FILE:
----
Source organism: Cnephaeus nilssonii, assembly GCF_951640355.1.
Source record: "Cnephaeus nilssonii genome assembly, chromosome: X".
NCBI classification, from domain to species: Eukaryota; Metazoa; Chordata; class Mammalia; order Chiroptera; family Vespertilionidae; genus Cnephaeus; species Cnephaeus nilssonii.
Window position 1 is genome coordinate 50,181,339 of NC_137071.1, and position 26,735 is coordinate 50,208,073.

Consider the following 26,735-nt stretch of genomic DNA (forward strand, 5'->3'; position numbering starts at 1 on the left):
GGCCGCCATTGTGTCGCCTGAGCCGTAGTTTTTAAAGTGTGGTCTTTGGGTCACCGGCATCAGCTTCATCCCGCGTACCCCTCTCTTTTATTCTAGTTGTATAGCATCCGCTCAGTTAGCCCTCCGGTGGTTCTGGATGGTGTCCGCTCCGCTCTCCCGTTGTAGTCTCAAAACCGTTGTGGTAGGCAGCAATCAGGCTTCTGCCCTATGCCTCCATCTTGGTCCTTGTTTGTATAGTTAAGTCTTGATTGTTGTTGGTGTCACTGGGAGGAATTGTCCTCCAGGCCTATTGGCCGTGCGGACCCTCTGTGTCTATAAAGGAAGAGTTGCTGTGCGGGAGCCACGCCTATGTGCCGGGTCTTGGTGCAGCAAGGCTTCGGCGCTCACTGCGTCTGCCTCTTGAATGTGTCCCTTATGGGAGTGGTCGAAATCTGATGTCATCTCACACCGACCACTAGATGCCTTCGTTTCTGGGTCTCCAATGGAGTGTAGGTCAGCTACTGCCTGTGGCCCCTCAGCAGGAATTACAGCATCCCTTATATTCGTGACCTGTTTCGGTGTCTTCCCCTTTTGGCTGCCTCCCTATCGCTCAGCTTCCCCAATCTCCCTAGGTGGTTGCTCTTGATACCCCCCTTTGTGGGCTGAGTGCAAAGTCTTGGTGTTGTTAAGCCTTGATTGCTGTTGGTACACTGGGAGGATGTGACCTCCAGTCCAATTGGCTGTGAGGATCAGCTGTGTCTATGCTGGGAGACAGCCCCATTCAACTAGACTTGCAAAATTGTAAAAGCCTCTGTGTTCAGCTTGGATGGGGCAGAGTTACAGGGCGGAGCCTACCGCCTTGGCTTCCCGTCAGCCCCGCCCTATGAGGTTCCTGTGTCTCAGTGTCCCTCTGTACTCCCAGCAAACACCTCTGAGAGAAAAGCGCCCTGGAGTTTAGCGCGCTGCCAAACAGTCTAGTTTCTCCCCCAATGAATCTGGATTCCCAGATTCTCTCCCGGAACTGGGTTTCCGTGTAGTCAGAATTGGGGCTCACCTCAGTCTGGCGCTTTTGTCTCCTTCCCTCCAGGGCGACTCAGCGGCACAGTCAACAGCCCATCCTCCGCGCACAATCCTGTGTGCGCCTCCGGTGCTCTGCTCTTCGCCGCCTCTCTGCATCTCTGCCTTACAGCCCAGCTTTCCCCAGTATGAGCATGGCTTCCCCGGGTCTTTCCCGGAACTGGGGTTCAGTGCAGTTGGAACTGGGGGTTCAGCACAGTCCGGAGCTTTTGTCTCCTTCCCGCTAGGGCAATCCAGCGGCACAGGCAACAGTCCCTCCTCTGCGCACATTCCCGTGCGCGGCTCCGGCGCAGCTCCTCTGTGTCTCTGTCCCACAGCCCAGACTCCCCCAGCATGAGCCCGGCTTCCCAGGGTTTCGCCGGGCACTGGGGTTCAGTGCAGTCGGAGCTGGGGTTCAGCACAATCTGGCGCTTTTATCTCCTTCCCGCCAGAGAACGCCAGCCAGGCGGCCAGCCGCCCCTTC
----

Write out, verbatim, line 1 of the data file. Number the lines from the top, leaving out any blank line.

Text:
Source organism: Cnephaeus nilssonii, assembly GCF_951640355.1.